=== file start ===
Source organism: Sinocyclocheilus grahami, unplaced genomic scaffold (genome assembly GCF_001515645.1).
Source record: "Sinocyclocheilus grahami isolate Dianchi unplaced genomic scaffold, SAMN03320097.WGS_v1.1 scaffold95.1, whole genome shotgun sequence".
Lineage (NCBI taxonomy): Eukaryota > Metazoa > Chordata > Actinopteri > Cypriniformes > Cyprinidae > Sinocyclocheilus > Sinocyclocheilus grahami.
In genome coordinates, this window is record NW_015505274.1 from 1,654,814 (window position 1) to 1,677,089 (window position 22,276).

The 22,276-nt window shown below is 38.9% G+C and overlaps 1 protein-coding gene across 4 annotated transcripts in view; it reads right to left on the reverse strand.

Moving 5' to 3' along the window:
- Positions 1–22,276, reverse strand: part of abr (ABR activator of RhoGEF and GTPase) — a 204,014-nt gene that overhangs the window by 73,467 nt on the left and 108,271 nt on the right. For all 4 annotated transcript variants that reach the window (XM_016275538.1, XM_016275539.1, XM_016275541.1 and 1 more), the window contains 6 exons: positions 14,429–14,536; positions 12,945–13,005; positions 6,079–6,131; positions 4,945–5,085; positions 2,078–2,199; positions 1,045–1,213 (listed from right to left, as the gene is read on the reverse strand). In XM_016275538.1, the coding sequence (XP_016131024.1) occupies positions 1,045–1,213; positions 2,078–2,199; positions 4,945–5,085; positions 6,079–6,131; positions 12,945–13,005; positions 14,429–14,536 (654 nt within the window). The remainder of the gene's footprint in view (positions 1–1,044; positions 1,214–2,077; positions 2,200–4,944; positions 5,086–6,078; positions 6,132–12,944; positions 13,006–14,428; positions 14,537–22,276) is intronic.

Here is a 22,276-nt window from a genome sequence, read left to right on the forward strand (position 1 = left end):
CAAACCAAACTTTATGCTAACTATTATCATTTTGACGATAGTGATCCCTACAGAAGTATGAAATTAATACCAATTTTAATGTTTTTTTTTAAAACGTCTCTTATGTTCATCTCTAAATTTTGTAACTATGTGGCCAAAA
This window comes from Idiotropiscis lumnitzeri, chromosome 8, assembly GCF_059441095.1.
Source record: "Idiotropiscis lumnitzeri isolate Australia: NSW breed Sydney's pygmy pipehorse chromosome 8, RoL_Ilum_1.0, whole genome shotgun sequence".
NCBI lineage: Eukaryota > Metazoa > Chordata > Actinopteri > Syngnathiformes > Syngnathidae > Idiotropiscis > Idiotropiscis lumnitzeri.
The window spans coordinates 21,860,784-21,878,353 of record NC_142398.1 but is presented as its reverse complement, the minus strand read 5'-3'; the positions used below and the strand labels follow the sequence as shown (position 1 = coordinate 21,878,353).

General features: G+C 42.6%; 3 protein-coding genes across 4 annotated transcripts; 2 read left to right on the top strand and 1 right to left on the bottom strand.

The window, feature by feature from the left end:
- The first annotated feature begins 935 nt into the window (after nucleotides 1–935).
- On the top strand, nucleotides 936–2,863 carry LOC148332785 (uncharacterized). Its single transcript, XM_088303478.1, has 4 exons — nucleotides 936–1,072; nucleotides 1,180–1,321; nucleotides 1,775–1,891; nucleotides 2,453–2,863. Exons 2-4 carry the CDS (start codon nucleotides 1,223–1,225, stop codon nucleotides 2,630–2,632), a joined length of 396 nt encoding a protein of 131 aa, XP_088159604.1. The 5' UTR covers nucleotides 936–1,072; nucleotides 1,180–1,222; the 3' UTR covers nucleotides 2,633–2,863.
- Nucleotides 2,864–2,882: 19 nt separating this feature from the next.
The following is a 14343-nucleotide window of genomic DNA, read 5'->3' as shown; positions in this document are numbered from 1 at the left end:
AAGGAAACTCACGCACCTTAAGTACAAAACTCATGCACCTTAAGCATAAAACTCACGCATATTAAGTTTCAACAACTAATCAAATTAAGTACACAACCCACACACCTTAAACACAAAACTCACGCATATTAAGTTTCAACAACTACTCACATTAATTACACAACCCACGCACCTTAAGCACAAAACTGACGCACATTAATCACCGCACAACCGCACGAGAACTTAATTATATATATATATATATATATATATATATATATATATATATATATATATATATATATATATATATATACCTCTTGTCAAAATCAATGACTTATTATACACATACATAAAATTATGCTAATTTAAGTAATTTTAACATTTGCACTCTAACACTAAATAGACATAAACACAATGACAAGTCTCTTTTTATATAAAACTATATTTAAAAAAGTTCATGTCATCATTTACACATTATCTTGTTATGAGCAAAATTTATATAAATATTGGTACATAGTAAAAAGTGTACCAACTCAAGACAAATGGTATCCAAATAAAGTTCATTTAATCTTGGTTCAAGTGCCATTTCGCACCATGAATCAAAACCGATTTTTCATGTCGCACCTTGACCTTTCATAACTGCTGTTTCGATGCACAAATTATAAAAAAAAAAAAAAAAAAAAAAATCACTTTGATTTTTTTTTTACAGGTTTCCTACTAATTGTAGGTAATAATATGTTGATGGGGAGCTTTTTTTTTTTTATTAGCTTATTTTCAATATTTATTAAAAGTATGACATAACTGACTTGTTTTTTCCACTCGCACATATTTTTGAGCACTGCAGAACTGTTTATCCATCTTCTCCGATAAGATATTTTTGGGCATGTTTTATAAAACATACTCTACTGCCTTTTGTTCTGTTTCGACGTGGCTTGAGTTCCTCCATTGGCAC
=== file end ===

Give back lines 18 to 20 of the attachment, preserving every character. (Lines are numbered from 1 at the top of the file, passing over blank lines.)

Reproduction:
- Nucleotides 2,864–2,882: 19 nt separating this feature from the next.
The following is a 14343-nucleotide window of genomic DNA, read 5'->3' as shown; positions in this document are numbered from 1 at the left end:
AAGGAAACTCACGCACCTTAAGTACAAAACTCATGCACCTTAAGCATAAAACTCACGCATATTAAGTTTCAACAACTAATCAAATTAAGTACACAACCCACACACCTTAAACACAAAACTCACGCATATTAAGTTTCAACAACTACTCACATTAATTACACAACCCACGCACCTTAAGCACAAAACTGACGCACATTAATCACCGCACAACCGCACGAGAACTTAATTATATATATATATATATATATATATATATATATATATATATATATATATATATATATATATATATATACCTCTTGTCAAAATCAATGACTTATTATACACATACATAAAATTATGCTAATTTAAGTAATTTTAACATTTGCACTCTAACACTAAATAGACATAAACACAATGACAAGTCTCTTTTTATATAAAACTATATTTAAAAAAGTTCATGTCATCATTTACACATTATCTTGTTATGAGCAAAATTTATATAAATATTGGTACATAGTAAAAAGTGTACCAACTCAAGACAAATGGTATCCAAATAAAGTTCATTTAATCTTGGTTCAAGTGCCATTTCGCACCATGAATCAAAACCGATTTTTCATGTCGCACCTTGACCTTTCATAACTGCTGTTTCGATGCACAAATTATAAAAAAAAAAAAAAAAAAAAAAATCACTTTGATTTTTTTTTTACAGGTTTCCTACTAATTGTAGGTAATAATATGTTGATGGGGAGCTTTTTTTTTTTTATTAGCTTATTTTCAATATTTATTAAAAGTATGACATAACTGACTTGTTTTTTCCACTCGCACATATTTTTGAGCACTGCAGAACTGTTTATCCATCTTCTCCGATAAGATATTTTTGGGCATGTTTTATAAAACATACTCTACTGCCTTTTGTTCTGTTTCGACGTGGCTTGAGTTCCTCCATTGGCAC